Alamos, Sonora, Mexico and Pagosa Springs

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I recently returned from a trip to northern Mexico at the edge of the Sierra Madres to the town of Alamos within the State of Sonora. Interestingly, the town is about the same size as Pagosa Springs. It is a Spanish Colonial Mining Town founded in 1681 following the discovery of silver in the area. Because of the great wealth created from nearby silver mines, scores of large colonial Spanish mansions were built in the town. Many were destroyed in the early 1900’s before Americans began to rediscover the area in the 1940’s. A number of the families living in Alamos can trace their heritage back to first settlers that came to work the mines.  Presently there are a number of Americans that maintain homes there for the winter months, and a few that live there all year, though I have found the summer heat to be quite intense. Like Pagosa Springs, Alamos has struggled during the recession to continue to attract tourists that are willing to spend money locally. Unlike Pagosa Springs, they have also had to deal with all the negative press relating to the drug wars that continue to plague many parts of the country. Though there has not been any drug violence in Alamos (it is far enough off the cocaine highway) the number of visitors from the U.S. has declined sharply and the town has seen a significant reduction in U.S. tourist dollars flowing into its coffers. Interestingly, those funds have been replaced, by and large by visitors from within Mexico. Alamos has been the location for the filming of a Novella (Mexican Soap Opera) which has been tremendously successful. They have been in town for the summer months, which historically have been the months most hotels see few visitors. In December of last year they filmed a full feature movie in the area. When it is released later this year into the Mexican market, Alamos expects to see more visitors as the movie includes some interesting history of the area.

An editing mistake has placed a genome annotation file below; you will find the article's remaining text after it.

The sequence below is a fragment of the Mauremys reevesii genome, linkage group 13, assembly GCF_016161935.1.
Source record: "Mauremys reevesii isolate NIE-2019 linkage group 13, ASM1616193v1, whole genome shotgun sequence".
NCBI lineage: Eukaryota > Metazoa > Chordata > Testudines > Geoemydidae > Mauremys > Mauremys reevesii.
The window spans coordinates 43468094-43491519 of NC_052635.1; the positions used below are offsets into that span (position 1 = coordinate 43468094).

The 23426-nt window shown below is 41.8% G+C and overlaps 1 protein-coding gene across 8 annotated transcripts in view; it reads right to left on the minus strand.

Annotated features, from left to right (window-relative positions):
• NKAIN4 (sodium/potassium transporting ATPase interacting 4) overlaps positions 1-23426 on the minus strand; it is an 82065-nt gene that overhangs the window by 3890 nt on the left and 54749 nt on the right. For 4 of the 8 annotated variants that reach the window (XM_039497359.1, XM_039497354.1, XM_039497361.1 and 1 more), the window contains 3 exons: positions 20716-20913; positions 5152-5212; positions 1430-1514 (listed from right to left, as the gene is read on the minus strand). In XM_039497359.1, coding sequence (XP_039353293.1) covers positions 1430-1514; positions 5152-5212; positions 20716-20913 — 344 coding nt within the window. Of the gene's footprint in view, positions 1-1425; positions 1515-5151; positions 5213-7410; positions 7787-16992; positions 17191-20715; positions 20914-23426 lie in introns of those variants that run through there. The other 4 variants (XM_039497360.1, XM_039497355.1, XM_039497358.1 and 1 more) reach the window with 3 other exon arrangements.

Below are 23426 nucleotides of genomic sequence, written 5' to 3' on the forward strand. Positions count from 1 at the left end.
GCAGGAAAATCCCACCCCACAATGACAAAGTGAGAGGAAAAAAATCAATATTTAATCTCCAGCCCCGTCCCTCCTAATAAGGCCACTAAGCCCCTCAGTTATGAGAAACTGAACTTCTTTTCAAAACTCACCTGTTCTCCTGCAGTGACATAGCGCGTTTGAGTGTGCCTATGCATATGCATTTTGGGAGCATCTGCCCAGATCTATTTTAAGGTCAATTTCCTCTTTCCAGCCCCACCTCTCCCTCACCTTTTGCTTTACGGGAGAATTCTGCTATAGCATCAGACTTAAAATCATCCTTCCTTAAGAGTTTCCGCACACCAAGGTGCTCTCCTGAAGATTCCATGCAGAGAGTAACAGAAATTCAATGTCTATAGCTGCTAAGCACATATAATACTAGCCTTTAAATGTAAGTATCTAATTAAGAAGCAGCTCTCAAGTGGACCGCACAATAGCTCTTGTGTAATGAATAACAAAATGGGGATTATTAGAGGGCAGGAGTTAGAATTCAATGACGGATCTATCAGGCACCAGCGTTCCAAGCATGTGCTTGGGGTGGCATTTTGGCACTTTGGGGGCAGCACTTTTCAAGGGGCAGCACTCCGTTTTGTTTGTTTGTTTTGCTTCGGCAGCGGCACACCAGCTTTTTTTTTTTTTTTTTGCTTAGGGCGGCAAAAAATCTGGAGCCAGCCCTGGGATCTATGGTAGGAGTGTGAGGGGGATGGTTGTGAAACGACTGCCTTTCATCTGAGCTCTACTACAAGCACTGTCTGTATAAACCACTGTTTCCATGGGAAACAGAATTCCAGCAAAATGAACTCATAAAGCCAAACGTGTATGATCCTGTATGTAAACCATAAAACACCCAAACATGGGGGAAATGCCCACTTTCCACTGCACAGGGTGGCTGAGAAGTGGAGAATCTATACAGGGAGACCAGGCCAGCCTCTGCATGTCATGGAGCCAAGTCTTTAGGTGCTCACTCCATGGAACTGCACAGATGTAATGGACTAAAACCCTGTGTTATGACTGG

The residents, business owners and town employees and leaders work hard to keep their city clean, safe and friendly. They do a good job of promoting Alamos with a series of events scheduled throughout the year. While I was there last month the 28th Annual Festival Alfonso Ortiz Tirado was underway. This is a music and art festival named after a famous opera singer and doctor that was born in Alamos in 1893.

This year performers came from Puerto Rico, Brazil, Cuba, Costa Rica and other Central and South American countries. The following link will take you to the Festival Program Guide- get ready to polish up on your Spanish:  Alamos Festival         The event was attended by loads of Mexican nationals, many from within the region, but many from as far away at Mexico City and Oaxaca. About a third of those attending the festival were foreigners, from Central America, Europe, South America and Gringos like myself from the U.S.  Everything was very well organized, events began and ended on schedule and provided everyone with a fabulous variety of musical performances. Thursday evening the group Puerto Rican Power played for the crowd and had everyone on their feet dancing the salsa:  Friday evening the group Opera Prima Rock performed a two hour tribute to the music of Queen. I was amazed how popular their music was and how many members of the audience knew all the lyrics. The group had everyone on their feet for the encore “We Are the Champions”.



Saturday evening the Italian Tenor Alessandro Safina performed. In 2007 he recorded a duet with British Soprano Sarah Brightman for her Symphony album and joined her on her Symphony World Tour for 2008 and 2009. His vocals and his orchestra were fabulous. Following his performance,  Callejoneada con la Estudiantina Dr. Alfonso Ortiz Tirado completed the music celebration with all of the musical artists dressed in 17th century Spanish costumes, parading through the streets and alleys of Alamos playing traditional songs and telling stories. This went on until the wee hours of the morning. In all, the experience was wonderful.